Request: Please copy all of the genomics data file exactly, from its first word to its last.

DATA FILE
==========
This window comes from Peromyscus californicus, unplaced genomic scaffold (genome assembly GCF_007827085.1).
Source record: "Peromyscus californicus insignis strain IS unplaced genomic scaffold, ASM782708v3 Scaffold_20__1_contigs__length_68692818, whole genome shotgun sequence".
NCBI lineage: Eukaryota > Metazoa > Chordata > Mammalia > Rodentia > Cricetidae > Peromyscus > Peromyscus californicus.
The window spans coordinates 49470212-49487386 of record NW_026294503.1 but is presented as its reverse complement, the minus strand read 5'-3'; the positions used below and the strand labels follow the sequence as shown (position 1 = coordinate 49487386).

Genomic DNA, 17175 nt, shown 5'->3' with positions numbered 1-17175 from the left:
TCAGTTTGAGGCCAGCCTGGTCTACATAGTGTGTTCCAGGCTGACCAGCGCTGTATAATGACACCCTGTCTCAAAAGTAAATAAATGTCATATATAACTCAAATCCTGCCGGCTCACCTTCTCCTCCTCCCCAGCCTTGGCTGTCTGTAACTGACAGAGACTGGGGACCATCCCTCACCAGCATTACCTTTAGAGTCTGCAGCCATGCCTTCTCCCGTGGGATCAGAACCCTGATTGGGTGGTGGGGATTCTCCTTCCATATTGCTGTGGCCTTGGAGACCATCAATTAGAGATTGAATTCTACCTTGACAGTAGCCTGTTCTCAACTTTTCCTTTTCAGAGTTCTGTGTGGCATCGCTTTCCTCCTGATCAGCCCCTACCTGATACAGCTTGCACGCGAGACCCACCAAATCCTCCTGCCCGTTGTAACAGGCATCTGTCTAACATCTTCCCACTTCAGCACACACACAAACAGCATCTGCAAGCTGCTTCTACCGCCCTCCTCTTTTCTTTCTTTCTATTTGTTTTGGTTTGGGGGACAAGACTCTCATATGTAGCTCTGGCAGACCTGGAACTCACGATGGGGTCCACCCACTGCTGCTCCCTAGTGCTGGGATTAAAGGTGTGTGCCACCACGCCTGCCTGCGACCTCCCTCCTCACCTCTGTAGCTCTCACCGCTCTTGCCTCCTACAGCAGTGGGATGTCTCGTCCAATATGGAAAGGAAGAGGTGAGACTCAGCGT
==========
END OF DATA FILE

This window comes from Peromyscus californicus, unplaced genomic scaffold (genome assembly GCF_007827085.1).
Source record: "Peromyscus californicus insignis strain IS unplaced genomic scaffold, ASM782708v3 Scaffold_20__1_contigs__length_68692818, whole genome shotgun sequence".
NCBI lineage: Eukaryota > Metazoa > Chordata > Mammalia > Rodentia > Cricetidae > Peromyscus > Peromyscus californicus.
The window spans coordinates 49470212-49487386 of record NW_026294503.1 but is presented as its reverse complement, the minus strand read 5'-3'; the positions used below and the strand labels follow the sequence as shown (position 1 = coordinate 49487386).

Genomic DNA, 17175 nt, shown 5'->3' with positions numbered 1-17175 from the left:
TCAGTTTGAGGCCAGCCTGGTCTACATAGTGTGTTCCAGGCTGACCAGCGCTGTATAATGACACCCTGTCTCAAAAGTAAATAAATGTCATATATAACTCAAATCCTGCCGGCTCACCTTCTCCTCCTCCCCAGCCTTGGCTGTCTGTAACTGACAGAGACTGGGGACCATCCCTCACCAGCATTACCTTTAGAGTCTGCAGCCATGCCTTCTCCCGTGGGATCAGAACCCTGATTGGGTGGTGGGGATTCTCCTTCCATATTGCTGTGGCCTTGGAGACCATCAATTAGAGATTGAATTCTACCTTGACAGTAGCCTGTTCTCAACTTTTCCTTTTCAGAGTTCTGTGTGGCATCGCTTTCCTCCTGATCAGCCCCTACCTGATACAGCTTGCACGCGAGACCCACCAAATCCTCCTGCCCGTTGTAACAGGCATCTGTCTAACATCTTCCCACTTCAGCACACACACAAACAGCATCTGCAAGCTGCTTCTACCGCCCTCCTCTTTTCTTTCTTTCTATTTGTTTTGGTTTGGGGGACAAGACTCTCATATGTAGCTCTGGCAGACCTGGAACTCACGATGGGGTCCACCCACTGCTGCTCCCTAGTGCTGGGATTAAAGGTGTGTGCCACCACGCCTGCCTGCGACCTCCCTCCTCACCTCTGTAGCTCTCACCGCTCTTGCCTCCTACAGCAGTGGGATGTCTCGTCCAATATGGAAAGGAAGAGGTGAGACTCAGCGT